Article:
A while ago I was listening to LBC radio. The subject was a decision in favour of the so-called force feeding of patient E. On Saturday Norman Lamont suggested that the decision to force feed could be an intrusion on her right to self determination . What complicates this case is that the parents of this young medical student,- anorexic since eleven years of age-wants their daughter to be left to die with dignity.
There is nothing dignified about anorexia or any other mental health condition for that matter. Also, I just wish that people would STOP using the term “force feeding”, which reminds us of the traumas inflicted on suffragettes on hunger strike to obtain the vote for British women. I just wish that people would use the proper term, which is ENTERAL FEEDING.
Many clinicians have been writing in favour of the judge’s decision on Linked In. We talk to each other about things we know, which is that low weight impairs the ability to think clearly. That at low weights the anorexic voice drowns out logic, reason and happiness.
But not-one said it better than Kate, who came nervously to the radio to express her point of view. Kate has been anorexic since age 9 and in hospital many times during her young years. She said “I have no idea why I just didn’t want to eat, but I didn’t, and there were times when I would have been very happy to just fade away.
But they didn’t let me, and there were times when I was on a section and they threatened me with the tube…. No it wasn’t a threat, it was just something they said would happen but it felt like a threat at the time. Having no control over what they put in it was the worst thing imaginable for me.
But I somehow got to the age of 20 and I said to myself, I’m sick and tired of this anorexia. It took 11 years for me to admit I had a problem. So I made myself start to eat. I’m 24 now and life is so much better. Life isn’t a bed of roses but anorexia is very hard work; and I had enough.
I spoke to my father about it and he admitted that he had something like me when he was in his teens, but being a man nothing was said or done about it.”
The interviewer asked, “Everyone is saying that it’s all the pressure on young girls to be slim, in magazines and so on?”
“Oh no”, she said, “When I was nine I hadn’t even seen a magazine. It’s nothing to do with magazines and models, it’s just the way the brain is wired”.
So there you have it from the people who really count. Clinicians know very little. Listen to the people who have looked into the pit and been dragged into the light, kicking and screaming. At all costs we have to arbitrate in favour of the wish to live.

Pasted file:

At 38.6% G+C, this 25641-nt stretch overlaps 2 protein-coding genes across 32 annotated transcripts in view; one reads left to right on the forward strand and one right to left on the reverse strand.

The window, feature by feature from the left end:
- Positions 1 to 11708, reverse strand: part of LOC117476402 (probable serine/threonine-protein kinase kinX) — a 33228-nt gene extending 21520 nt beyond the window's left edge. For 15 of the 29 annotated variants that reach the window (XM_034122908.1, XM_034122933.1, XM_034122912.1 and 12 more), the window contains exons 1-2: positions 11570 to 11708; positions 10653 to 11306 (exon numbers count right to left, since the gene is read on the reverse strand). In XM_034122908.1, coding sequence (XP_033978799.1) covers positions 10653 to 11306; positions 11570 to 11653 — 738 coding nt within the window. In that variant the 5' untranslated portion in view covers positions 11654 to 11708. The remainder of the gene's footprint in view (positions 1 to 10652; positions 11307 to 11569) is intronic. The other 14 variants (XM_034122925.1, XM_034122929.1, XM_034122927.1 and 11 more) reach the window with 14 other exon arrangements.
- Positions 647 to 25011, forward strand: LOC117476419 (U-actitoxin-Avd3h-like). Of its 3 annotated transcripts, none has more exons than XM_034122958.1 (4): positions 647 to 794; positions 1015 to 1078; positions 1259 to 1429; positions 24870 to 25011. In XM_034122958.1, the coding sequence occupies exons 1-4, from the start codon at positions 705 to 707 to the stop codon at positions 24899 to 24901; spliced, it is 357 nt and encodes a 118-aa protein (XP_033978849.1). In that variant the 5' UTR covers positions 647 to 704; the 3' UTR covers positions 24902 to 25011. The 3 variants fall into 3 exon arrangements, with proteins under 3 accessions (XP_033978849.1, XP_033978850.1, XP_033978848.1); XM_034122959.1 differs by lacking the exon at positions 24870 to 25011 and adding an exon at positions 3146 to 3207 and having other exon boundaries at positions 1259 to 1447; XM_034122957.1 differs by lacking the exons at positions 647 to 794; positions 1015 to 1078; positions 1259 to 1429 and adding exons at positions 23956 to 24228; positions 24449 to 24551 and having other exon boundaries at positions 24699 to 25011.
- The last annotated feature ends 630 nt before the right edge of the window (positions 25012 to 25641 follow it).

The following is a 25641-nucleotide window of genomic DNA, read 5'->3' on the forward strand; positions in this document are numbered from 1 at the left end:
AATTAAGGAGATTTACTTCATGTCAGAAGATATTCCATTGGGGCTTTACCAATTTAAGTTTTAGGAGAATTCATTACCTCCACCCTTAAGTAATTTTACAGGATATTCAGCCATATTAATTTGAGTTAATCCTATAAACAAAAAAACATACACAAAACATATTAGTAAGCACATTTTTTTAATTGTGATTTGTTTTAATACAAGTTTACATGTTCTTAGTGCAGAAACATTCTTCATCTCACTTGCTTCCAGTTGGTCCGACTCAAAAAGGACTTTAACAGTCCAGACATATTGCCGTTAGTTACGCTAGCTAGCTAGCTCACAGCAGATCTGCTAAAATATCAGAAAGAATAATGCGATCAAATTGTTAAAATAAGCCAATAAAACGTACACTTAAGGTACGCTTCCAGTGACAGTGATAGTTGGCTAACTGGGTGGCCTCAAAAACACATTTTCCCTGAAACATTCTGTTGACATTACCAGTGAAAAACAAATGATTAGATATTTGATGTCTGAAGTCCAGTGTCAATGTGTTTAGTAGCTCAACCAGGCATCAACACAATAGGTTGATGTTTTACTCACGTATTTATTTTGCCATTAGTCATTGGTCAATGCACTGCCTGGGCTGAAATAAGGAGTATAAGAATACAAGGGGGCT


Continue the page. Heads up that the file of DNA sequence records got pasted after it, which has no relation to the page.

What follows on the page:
From the persepctive of someone who suffers.
Recovering from an eating disorder isn’t just about the skills of the therapist. There is so much research out there about treatment, causes, associations and outcome studies. But we need to hear it from the horse’s mouth to be really present and available for the people we want to help.
Maybe our job is to help people to want to get better; to make recovery seem more attractive than staying ill. We must beware about being too enthusiastic about this. It would be like trying to convince someone gay that they would find life better if they were straight. We must realise how scary change can be.
Then our job is to guide them along more helpful pathways, not look back and find something or someone to blame. The client is the expert, not us, as Emma Woolf showed us in her memoire of recovery, “An Apple A Day”. But, the client still needs us by their side as what… A therapist? A mentor? A guru? They need our wisdom alongside their own.
This is what they tell us aids their recovery; in no order of importance
Reconnection: – but not, I think the pro anorexia, community. People with eating problems often fear being ordinary and unimportant but this isn’t the most helpful way to show how unique you really are. They say that things like YOGA, JOURNALING and SPIRITUALITY helps them to reconnect to themselves. Therapists please take note!
Close relationships: Relationships aren’t always helpful so we need to learn more about this.
Statements of support: Parents and carers need to say “I’m there for you” – what other statements are useful and what are not. If someone says “You are looking better these days” it can send your client into a spiral of worry.
Empathetic Friends: Friends keep away from someone with an eating disorder because they feel they have to tread on glass. Or they just avoid the subject altogether. I need to know, what exactly is an “empathetic friend?”
Compassion: we have to feel sorry for someone, not just be angry with them. They also need to learn to feel some compassion for themselves. Eating disorders are such hard work.
Therapy: it’s good to know that therapy helps as well, but looking forward is more important than looking back.
Learning HOW to eat healthfully: There are too many bad rules out there about food so people are scared of useful foods like carbs. I would add that learning the real facts about food as well as practicing mindful eating skills is great. Use eating experiences as experiments to banish fear about weight gain. Getting back in touch with appetite with proper training is much more helpful than simply persuading people to “eat properly.”
Education about the effects of the disorder: This has to be done with compassion not as a threat.
Acknowledgement The Journal of Treatment And Prevention Bruner Mazel May-June 2012
We try to provide this help to people with eating problems. If there is anything that we can do or write to help people on their recovery journey, let us know. A quick email to firstname.lastname@example.org will always guarantee a personal reply from the Founder, Deanne
Upholding the right to give enteral feeding to someone too sick to decide. Read more on my blog